When I was a wee-babe of 11 my fifth grade class went on a weeklong field trip to Camp Hi Hill in the Angeles National Forest; cabins, bunk beds, KP duty, it was everything you saw in Parent Trap minus the twin sister. My city school district owned a camp and every year would ship city kids off to have a little slice of nature. Among the many, many, memories I still carry with me, like my crusty beech counselor and her obsession with shaving her legs, was the most exhilarating yet totally inappropriate activity for children: the night walk.
Picture this: the mountains of Los Angeles, at night, in the dark. Our counselors take us to a trail and we are instructed to turn off our flash lights and walk a half mile of the trail, alone, to a counselor at the other end.
In the dark.
It was both terrifying and exciting, and I had ZERO hesitations despite the obvious fact that serial killers live and thrive in all dark places.
Mom, I survived. Calm down.
But this little adventure now lives in my brain and lingers in that area that pushes me to say ”YES!” to terrifying, exciting, and dumb ideas. Like running a marathon after just running a marathon, or baking Mario and Sonic cakes for my nephews’ birthdays.
Kids are serious about their cakes.
So last week when Mark said ”let’s do a sunrise hike!” I did not even have to agree. It is an unspoken rule that I am ON BOARD for a challenge. Then he said ”let’s hike Wright Mountain!” and I just kept packing my damn bag.
Sunrise hike: what to expect
Option 1: pack a sleeping bag, drive to the trail the night before and nap in your car. Wake up with enough time to strap on your shoes and your pack before hitting the trail.
Option 2: book a bunk at a local hostel, sleep commune style with strangers, hope for the best. Wake up with enough time to drive the short distance to your trail.
Option 3: sleep in your comfortable bed. Wake up and drive for hours in the middle of the night to the trail. Pass the cool kids who are heading home from a night on the town.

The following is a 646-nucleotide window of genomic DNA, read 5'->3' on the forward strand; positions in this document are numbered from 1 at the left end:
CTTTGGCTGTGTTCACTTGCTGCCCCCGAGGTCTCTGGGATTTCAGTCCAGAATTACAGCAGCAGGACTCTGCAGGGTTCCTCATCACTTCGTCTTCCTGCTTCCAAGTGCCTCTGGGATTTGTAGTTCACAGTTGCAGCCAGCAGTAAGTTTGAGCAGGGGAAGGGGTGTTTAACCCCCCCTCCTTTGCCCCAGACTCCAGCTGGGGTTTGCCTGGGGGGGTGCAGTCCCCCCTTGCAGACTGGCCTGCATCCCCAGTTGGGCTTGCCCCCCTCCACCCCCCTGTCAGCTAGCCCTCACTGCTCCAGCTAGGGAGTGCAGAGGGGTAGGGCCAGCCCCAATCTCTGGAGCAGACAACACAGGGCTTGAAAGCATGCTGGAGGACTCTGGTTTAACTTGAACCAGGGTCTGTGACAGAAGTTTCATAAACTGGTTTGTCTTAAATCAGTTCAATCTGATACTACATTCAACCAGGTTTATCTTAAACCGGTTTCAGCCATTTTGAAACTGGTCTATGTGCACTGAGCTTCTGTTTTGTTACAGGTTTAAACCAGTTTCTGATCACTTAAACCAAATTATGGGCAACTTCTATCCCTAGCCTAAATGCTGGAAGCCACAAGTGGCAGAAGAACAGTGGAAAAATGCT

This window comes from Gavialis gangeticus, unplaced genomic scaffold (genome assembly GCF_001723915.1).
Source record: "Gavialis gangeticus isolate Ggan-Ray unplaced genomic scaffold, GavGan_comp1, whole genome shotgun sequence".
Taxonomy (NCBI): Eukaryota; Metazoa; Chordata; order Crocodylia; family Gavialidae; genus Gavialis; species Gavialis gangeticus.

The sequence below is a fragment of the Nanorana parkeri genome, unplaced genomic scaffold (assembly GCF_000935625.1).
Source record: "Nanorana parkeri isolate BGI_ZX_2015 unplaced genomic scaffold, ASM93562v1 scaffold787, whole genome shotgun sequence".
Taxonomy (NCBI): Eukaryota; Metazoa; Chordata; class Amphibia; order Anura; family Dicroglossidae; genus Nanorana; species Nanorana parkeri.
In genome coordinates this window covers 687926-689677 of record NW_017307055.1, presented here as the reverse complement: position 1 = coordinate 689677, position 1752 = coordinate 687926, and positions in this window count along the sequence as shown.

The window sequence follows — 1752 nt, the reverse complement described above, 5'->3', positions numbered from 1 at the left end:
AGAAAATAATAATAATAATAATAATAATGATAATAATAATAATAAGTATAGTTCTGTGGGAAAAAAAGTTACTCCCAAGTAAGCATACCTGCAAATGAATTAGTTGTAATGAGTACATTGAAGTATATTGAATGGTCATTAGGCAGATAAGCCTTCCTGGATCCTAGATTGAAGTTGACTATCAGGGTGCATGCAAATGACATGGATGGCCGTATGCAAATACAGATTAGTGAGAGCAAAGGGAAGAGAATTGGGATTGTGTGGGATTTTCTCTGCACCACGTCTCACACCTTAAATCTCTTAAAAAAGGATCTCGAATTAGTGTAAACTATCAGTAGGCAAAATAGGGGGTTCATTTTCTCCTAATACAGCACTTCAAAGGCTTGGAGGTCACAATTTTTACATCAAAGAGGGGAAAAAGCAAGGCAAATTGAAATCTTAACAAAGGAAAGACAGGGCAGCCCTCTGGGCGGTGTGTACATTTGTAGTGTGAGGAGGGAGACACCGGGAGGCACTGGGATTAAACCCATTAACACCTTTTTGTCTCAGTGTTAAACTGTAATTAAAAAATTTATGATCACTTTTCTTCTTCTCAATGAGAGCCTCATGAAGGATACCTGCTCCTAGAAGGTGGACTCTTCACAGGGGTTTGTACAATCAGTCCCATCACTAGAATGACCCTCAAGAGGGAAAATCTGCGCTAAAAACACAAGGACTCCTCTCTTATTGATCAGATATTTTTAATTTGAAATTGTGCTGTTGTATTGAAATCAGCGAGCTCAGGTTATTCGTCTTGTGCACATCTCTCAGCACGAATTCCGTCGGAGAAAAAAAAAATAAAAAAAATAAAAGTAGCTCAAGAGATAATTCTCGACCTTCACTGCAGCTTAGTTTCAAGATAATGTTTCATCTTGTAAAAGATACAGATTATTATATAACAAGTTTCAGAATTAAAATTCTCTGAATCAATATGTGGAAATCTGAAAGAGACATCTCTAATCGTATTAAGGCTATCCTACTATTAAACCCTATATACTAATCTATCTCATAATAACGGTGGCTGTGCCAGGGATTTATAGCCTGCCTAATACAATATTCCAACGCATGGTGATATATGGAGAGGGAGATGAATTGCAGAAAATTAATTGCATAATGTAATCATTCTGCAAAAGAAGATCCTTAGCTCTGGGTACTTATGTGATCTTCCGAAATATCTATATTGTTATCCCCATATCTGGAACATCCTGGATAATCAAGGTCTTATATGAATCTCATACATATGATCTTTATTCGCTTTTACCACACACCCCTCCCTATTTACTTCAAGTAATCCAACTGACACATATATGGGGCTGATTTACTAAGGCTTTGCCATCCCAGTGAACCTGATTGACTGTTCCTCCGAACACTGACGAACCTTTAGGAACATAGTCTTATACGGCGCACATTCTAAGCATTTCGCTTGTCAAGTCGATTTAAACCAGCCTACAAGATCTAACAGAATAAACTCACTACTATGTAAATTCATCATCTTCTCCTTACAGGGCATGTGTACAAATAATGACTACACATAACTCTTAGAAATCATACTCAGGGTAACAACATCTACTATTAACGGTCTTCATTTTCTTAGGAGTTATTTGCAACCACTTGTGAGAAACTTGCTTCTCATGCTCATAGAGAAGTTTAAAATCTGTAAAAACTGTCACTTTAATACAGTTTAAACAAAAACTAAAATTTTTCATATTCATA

Wright Mountain: what to expect
An Adirondack High Peak; over 4,000 feet, with 2,800+ elevation gain.
Windy. So windy. Nearly blew me off the peak the last time we hiked.
Not sure why anyone would choose to go here.
Cool plane crash just off the summit.
And so, after running 6 miles Saturday morning and doing chores all day, we decided on option 3 and settled into a nice comfortable bed for a hot second before waking up and rushing out the door with gear and snacks at midnight.
Oh but it wouldn’t be a true Agostino adventure without a touch of mayhem.
Picture this: the last potty break for our dogs just before we left. Also the last potty break for, Lucy, a neighbor dog. Mid-pee, my two realized they were not alone, and so they darted across the road, dragging me in my sandals, then after I fell, dragging my full body across their lawn. Dog fight ensued. At midnight. With me still attached to the end of the leashes.
Everyone was fine.
Annoyed. Furious. But fine.
And then it was off we go!
Fortunately, no more hiccups. Just driving and chatting, and dancing to House of Pain. After that, hiking and cursing and completely missing the sunrise.
Our legs were tired. Our entire bodies were tired. The climb took so much more out of us than we expected and we made it to the mountain in the full light of day.
(We wouldn’t have seen much anyway; a cloud came and enveloped the whole mountain range until we were well into our descent.)
Leading up to the peak, though, in the darkness, it was cool, quiet, and serene. The forest critters were all still nestled in their beds.
Every now and then I’d remember that behind me (I was following Mark) was absolute darkness, and then I’d remember that serial killers lived and thrived in absolute darkness; filling me with terror and dread for just a quick second.
A sunrise hike that starts in the darkest part of the night is the adult version of my childhood night walk at camp. Maybe that experience is what nurtured an adventure streak in me. Regardless, walking in the dark, not knowing what’s out there, is just so creepy cool.
As long as you stay clear of the serial killers.